Ladies, gentlemen, Twi-hards: the end of the “Twilight” saga is upon us. “The Twilight Saga: Breaking Dawn - Part 2” — the fifth and final film in the series — opens tonight, putting a period on four years of pop-cultural conversation about angsty vampires, Kristen Stewart blinking, Taylor Lautner’s pecs, Michael Sheen’s crazy Volturi faces and werewolves who fall in love with babies.
It's a sad time.
Before the public at large files into their multiplexes to watch a film that the Post’s Michael O’Sullivan calls “a silly and somewhat cheesily made waste of time,” let’s pause for a moment to reflect. Let’s flashback to the year 2008, before the first “Twilight” film was released.
It really was a different time then.
It was a time before the words Robsten, RPatz, KStew and Twi-hard permanently inserted themselves into the lexicon.
It was a time when we had not yet heard our middle-aged aunts unapologetically and creepily announce that they think Lautner is hot.
It was a time before we knew who Snooki was, and therefore also were blissfully unaware that she would one day pretend to be Bella Swan in a Jimmy Kimmel-sanctioned “Twilight” spoof.
It was a time when “Twilight” stars, on the first leg of what would become an extended promotional tour, invaded Hot Topic stores throughout this great land, prompting me to appear in this ridiculous video, which proves that I have the same hair as every Twi-hard in Fairfax.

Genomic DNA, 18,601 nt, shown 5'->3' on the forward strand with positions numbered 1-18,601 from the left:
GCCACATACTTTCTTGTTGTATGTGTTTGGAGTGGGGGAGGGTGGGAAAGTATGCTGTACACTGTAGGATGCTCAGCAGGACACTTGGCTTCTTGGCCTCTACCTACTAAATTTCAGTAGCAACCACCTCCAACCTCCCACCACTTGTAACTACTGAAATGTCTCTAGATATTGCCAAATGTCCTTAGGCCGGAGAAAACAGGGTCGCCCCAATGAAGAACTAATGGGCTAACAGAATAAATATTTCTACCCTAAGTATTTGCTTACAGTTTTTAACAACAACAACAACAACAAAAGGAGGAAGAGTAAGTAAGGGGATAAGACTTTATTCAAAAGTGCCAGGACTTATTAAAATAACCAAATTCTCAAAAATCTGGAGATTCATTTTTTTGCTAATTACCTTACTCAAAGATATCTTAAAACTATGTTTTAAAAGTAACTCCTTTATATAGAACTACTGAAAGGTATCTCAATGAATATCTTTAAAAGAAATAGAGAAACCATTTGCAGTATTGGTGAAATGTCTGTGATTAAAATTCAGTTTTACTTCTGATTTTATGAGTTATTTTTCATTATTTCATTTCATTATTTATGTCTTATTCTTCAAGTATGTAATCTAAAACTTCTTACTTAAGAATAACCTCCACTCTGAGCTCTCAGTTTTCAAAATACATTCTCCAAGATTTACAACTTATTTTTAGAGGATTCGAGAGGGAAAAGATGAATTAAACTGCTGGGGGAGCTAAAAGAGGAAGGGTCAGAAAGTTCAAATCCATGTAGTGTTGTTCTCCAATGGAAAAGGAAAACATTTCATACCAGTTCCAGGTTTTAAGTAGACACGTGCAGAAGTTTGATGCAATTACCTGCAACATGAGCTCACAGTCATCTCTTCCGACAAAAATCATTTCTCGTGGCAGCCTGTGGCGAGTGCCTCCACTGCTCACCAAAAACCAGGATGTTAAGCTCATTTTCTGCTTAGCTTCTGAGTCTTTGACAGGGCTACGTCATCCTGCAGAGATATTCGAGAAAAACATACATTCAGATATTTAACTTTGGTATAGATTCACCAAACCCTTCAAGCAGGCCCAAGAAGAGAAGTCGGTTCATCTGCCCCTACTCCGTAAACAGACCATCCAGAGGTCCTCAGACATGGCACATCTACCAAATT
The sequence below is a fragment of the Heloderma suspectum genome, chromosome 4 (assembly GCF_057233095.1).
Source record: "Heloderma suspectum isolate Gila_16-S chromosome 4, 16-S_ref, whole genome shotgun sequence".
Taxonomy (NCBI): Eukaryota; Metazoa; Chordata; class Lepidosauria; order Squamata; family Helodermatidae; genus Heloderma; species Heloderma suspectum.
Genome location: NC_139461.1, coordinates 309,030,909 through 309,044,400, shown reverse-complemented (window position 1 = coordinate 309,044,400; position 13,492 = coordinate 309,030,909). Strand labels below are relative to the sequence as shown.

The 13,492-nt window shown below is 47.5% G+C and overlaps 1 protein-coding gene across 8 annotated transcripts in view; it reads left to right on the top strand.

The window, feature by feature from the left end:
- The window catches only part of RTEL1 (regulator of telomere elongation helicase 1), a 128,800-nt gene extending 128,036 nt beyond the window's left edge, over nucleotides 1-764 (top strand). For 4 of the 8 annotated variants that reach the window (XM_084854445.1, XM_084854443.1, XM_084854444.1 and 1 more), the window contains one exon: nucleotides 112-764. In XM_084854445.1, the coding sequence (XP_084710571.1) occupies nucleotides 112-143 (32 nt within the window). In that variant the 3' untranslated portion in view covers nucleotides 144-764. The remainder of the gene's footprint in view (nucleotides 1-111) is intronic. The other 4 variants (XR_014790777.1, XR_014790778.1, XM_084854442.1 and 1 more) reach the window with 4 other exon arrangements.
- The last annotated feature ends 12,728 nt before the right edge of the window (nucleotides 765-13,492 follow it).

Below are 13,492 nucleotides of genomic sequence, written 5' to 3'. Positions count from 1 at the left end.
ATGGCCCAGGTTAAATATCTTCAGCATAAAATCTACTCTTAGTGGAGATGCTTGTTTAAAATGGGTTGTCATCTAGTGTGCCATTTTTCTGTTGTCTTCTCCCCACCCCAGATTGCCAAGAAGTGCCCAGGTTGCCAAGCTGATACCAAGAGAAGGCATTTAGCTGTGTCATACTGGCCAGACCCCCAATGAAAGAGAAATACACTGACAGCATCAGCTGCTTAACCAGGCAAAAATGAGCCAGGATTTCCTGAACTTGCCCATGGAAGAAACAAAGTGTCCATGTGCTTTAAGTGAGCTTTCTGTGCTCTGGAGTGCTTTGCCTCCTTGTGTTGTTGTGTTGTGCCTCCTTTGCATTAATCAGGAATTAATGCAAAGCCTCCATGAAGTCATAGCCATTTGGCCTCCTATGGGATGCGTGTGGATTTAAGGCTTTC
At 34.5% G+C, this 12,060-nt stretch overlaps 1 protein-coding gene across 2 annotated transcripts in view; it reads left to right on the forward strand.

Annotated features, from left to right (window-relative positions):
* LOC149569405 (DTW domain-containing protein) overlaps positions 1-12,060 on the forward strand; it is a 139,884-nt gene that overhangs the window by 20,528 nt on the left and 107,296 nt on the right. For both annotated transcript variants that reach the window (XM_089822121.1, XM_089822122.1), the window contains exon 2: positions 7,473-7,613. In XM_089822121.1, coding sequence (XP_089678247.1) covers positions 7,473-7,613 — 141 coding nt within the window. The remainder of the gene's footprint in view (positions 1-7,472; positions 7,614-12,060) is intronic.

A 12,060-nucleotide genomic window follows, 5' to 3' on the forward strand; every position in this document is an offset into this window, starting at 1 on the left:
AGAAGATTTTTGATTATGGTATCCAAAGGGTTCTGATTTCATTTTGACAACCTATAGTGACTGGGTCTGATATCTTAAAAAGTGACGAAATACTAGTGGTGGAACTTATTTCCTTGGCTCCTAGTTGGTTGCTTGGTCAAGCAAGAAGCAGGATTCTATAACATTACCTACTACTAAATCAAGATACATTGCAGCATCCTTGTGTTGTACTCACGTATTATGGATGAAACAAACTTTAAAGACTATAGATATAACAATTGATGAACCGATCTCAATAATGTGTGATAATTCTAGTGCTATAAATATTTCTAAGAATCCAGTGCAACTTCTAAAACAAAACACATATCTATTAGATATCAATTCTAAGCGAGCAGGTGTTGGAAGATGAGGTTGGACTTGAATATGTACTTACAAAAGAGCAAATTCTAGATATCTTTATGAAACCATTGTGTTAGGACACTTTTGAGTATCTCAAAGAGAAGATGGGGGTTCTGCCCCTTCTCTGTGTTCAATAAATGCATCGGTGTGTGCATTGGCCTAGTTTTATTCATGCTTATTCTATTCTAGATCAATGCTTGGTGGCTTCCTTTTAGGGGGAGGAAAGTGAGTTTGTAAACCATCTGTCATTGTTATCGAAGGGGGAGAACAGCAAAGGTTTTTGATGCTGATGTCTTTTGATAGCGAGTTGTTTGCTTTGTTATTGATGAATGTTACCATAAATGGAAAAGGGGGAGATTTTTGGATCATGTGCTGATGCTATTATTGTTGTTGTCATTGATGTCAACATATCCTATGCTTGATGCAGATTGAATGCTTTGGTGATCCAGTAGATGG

It was a time when the nation was less divided. And by divided, I mean separated into Team Edward, Team Jacob and Team Honest to God, Who Cares?
It was a time when the average person still thought a vampire looked like this . . .
Or possibly like this . . .
But not like this.
It was a time when both Kellan Lutz and Jackson Rathbone were mere expressionless glimmers in our movie-going eyes.
It was a time when Dakota Fanning was still that girl from “War of the Worlds” and “The Cat in the Hat” instead of an evil Volturi chick with red eyes.
It was a time before actual people thought it would be a good idea to name their kids Renesmee.
It was a time when Post writer O’Sullivan could still justifiably believe that a “Twilight” movie worked “as both love story and vampire story, thanks mainly to the performances of its principals.”
It was a time when we didn’t really care who Stewart and Pattinson were dating, and whether they were dating each other, or cheating on each other or pretending to date and cheat on each other for promotional purposes.
It was a time to which we can never return.
On this day, as you prepare to see “Breaking Dawn - Part 2,” remember the way we were before the saga began on Nov. 21, 2008, the day the first “Twilight” arrived in theaters.
11/20/2008: Never forget.